|Perhaps you are correct. However, two batteries either 12 v in parallel or 6 volt in series have more acid and more plates than a single battery. I think amp hours is related to this physical size.|
|Robert, I'm with Renou here. The number of plates in the battery determine it's voltage. As Allan said above, 2.2V X 6 plates gives 13.2 volts (which we all call 12V for some reason). |
3 plates gives 6.6 volts and that is how many plates there are in a 6(.6) volt battery. Two 6V batteries in series have a total of 6 plates.
|It would be nice to think MG thought about balance so much that they used 2 batteries! At the same time they had already scrapped, on price grounds, coil springs and trailing arms for the rear axle! They shifted the tank to the drivers side and didn't think to either put it on the passenger side,(on the grounds that sports cars are driven a great deal of the time with only the driver), better still in the centre, or try to balance it out with a 12v battery on the opposie side. I've worked on MG's long enough to realise that whatever the designers, engine and suspension engineers came up with was compromised by the, "we've always done it like that and people still buy them" way of thinking, and we all know what ultimately happened to that concept. Then, of course, the "bean" counters also had their say.|
|For comparison, I have recently removed the dynamo from my 1965 B and installed an alternator and single 12V battery.|
THe reason I did this was reliability and maximum power at tick over for the recently installed electric fan.
Before I did the replacement I fitted the fan and found it to be slow at circa 1000rpm due to the low voltage at the battery from the generator. Anyway, I tried a new voltage regulator from Moss in the UK (branded Lucas). The voltage at tick over was actually worse with the "New" item. A chat with moss revealed these items are not necessarily new, they are original stock and are not checked before distrubution!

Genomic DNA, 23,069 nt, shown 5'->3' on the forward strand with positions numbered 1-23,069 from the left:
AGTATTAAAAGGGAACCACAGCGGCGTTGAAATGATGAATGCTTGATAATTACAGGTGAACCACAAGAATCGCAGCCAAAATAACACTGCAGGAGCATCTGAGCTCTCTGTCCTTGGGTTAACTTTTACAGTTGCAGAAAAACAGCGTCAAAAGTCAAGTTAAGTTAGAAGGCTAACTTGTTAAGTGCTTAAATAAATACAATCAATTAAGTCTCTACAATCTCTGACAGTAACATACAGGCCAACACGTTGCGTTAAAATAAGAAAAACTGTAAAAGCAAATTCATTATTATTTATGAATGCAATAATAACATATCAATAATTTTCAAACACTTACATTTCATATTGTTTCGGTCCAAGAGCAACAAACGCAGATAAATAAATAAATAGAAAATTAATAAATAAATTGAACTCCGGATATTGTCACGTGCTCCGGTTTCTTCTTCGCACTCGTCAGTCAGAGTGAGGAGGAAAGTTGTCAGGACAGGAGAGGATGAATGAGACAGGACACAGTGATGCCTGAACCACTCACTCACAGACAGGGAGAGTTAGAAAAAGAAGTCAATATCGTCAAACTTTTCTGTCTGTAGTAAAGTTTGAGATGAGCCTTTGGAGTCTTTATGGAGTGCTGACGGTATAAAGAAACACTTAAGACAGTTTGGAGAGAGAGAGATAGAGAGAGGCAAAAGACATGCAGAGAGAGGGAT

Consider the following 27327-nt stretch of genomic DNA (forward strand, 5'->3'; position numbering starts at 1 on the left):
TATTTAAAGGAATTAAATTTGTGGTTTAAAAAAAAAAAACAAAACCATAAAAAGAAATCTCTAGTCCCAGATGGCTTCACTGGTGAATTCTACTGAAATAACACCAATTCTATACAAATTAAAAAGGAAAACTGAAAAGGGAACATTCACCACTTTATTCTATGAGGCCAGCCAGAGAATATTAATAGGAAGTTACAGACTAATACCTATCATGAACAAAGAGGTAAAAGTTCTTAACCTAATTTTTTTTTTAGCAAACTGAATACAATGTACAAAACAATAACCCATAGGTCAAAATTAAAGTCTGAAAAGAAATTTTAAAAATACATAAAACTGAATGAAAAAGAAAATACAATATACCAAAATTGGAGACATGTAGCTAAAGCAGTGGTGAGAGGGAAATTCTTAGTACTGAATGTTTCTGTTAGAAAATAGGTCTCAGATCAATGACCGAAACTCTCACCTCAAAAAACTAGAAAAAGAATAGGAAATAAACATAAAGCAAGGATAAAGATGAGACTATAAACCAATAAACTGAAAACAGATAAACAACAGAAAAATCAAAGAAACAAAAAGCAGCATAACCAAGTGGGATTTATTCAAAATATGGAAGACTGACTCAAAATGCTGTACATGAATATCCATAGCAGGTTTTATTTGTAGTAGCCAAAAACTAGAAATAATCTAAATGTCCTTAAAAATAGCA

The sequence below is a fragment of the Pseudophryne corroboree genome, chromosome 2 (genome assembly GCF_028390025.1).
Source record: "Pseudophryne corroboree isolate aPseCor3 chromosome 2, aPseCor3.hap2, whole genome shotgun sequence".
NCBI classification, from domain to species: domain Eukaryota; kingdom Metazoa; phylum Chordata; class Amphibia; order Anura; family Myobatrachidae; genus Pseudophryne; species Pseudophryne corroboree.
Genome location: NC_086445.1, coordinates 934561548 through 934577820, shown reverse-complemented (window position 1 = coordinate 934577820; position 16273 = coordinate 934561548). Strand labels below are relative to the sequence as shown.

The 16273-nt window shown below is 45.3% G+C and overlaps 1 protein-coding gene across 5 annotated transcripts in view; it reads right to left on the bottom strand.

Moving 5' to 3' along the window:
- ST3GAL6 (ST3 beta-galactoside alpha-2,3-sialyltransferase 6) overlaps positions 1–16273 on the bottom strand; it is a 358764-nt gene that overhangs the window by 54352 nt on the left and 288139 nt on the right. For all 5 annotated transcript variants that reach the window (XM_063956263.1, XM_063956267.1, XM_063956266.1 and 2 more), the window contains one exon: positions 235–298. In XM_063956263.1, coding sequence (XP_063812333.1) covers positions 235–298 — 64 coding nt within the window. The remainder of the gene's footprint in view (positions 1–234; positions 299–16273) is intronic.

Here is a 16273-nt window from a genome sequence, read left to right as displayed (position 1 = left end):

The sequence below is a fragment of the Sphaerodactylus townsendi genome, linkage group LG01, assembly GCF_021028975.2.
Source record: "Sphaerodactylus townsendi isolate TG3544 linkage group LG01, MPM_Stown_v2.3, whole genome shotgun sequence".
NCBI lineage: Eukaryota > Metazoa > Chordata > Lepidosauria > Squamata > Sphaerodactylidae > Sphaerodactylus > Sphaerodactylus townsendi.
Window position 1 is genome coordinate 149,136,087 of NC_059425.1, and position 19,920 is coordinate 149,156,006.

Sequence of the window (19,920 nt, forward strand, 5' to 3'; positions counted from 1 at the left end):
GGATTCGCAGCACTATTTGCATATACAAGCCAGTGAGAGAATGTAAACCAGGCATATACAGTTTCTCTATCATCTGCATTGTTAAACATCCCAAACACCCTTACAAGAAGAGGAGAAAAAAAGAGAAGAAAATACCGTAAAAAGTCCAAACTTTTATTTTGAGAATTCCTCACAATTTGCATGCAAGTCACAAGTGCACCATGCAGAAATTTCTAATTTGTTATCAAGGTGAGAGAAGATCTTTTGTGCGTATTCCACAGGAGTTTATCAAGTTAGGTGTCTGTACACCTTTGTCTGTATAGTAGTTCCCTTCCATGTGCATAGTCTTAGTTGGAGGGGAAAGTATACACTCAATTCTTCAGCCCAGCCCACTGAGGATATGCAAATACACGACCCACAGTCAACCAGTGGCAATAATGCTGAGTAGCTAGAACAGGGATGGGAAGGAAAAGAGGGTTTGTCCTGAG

From memory, at 2000 rpm, i was over 13 volts at the battery terminals before I removed the dynamo and control box, the new control box caused this to drop to 12.5volts.
Thus it may just be these replacement control boxes!
|From what I've read over the years MG used two 6 volts batteries, indeed, for front rear balance. The fuel tank was biased toward the right to allow clearance for the exhaust. The solid rear axle was retained due to the fact that the test cars, fitted with trailing links and coil springs, had too much roll. Their test drivers all voted to keep the solid axle as it gave a much more predictable ride. RAY|
|Tony, I've always understood that there are 6 cells i a 6v battery and 12 in a 12 volt. Approx 1 volt per cell. But, I think you can have a differing number of plates in a cell. Batteries get more capacity from bigger and more plates.|
But, I'm no expert.
|Robert. The lead/acid cell produces 2.2 volts. Every type of cell has it's own voltage. It is just the nature of the beast. Nickel/cadmium cells produce 1.2 volts from memory. The good old torch battery cell produces 1.5 volts. This of course assumes that the cells are fully charged.|
Bigger plates probably (I'm no expert either) produce a larger amp/hour capacity but this would obviously require a larger battery case.
BTW. I recently shifted my 12V battery to the passenger side. Not for any performance reason, I just wanted the fuel pump to live in the drivers side for protection from rough Australian roads.
|You're absolutely right 3 cells on a 6 volt. It's been so long since I've looked at a 6 volt battery I forgot they only have 3 caps.|
For what I do the single 12v on the right side has served me well. I put it there for balance plus the cables fit.
What you did makes sense.
This thread was discussed between 13/06/2009 and 22/06/2009